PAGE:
- Officials at a small Mennonite college in Kansas pressured sexual assault survivors to forgive their alleged abusers and generally mismanaged reports of sexual violence, according to a recent audit conducted by law firm Cozen O’Connor.
- The review that Hesston College initiated late last year revealed systemic failings on the college’s part. The audit involved interviews with more than 50 students, alumni, employees and others.
- After its release last month, college leaders pledged to revamp their sexual violence reporting procedures and train employees in Title IX, the federal law banning sex-based discrimination, including rape, in federally funded schools.
Hesston is a tiny institution based in rural Kansas, only enrolling about 330 students in fall 2021, according to the most recently available federal data.
The audit offers a rare, deep look into Title IX workings at a religious college, which as a private institution has no obligation to share the findings.
In some Title IX cases involving small, underresourced colleges, like Hesston, few employees have been trained how to properly investigate sexual violence without retraumatizing survivors. And they may be stretched thin, charged with handling many reports without much assistance.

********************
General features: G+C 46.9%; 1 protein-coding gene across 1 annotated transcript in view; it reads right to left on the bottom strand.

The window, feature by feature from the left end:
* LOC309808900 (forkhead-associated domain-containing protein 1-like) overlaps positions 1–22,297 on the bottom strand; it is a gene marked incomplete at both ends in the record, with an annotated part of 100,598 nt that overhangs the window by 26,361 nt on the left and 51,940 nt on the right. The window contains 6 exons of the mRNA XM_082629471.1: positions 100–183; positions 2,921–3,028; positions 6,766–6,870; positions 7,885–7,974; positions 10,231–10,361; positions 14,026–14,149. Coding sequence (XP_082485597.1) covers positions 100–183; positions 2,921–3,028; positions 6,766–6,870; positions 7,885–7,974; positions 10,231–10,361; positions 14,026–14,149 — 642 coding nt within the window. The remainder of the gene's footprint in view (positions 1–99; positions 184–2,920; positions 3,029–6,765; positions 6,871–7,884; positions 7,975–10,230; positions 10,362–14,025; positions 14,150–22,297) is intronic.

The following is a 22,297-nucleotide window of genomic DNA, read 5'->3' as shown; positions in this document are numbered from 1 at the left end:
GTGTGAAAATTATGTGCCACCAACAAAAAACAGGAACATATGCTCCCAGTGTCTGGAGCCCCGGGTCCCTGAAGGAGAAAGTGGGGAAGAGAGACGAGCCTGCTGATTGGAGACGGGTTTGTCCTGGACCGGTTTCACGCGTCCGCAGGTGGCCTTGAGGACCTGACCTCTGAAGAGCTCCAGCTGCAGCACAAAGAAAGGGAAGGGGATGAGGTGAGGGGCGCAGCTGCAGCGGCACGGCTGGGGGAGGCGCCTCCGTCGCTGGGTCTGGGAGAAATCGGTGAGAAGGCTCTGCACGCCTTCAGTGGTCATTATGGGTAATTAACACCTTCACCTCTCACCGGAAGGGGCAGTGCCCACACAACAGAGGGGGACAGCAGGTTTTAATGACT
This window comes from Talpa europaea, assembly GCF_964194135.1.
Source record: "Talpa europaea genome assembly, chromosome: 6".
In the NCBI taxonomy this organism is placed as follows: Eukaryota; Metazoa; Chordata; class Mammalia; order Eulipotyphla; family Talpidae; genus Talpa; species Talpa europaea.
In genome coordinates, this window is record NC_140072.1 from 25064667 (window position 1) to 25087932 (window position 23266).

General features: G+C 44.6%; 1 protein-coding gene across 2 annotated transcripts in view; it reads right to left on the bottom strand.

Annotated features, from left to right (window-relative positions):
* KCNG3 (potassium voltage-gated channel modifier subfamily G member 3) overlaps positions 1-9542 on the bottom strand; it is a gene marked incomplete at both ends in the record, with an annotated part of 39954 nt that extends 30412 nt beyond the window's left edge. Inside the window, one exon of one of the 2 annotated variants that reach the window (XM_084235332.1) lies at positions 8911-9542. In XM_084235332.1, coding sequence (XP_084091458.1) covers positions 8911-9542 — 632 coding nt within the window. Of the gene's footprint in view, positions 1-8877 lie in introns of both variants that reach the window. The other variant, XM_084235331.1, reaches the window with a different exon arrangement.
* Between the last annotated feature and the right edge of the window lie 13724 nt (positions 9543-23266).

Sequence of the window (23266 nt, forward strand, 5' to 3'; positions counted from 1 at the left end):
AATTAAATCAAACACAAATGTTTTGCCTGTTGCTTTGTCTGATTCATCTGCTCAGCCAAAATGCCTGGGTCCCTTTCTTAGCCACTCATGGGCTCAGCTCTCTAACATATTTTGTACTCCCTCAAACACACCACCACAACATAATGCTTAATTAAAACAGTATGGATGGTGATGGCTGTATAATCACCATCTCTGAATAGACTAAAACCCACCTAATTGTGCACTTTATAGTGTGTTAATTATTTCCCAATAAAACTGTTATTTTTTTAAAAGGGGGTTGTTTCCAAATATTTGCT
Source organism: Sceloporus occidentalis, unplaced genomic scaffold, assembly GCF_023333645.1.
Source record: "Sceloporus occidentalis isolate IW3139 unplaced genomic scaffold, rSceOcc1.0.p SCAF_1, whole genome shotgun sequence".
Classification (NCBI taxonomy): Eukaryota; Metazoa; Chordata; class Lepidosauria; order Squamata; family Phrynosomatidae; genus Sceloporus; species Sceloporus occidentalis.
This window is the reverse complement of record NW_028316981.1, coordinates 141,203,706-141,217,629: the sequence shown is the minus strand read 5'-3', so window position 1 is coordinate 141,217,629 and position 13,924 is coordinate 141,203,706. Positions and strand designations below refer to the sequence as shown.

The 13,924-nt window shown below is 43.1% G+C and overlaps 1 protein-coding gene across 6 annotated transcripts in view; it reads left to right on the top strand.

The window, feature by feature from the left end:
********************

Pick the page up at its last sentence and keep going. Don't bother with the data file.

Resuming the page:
Concerns with Hesston emerged in September 2022, when allegations of bungled Title IX reports were made public. Two months later, college officials ordered the Cozen O’Connor audit.
Sexual violence survivors told investigators they were urged to meet with their alleged abusers and practice forgiveness, a key tenent of the Mennonite religion.
Some survivors said administrators seemed to place blame on them. College officials reportedly advised students to not be out of their room late or wear “flashy” clothing to avoid harassment.
Only three out of the 35 Title IX cases auditors reviewed were formally investigated, according to the law firm. And many times, the institution didn’t meet their Title IX obligations whatsoever.
“To our students who were impacted by the college’s failures, we extend our own and the college’s most sincere apologies,” the college’s president and governing board chair said in a joint statement. “We commit to doing all that we can to earn back your trust in the college.”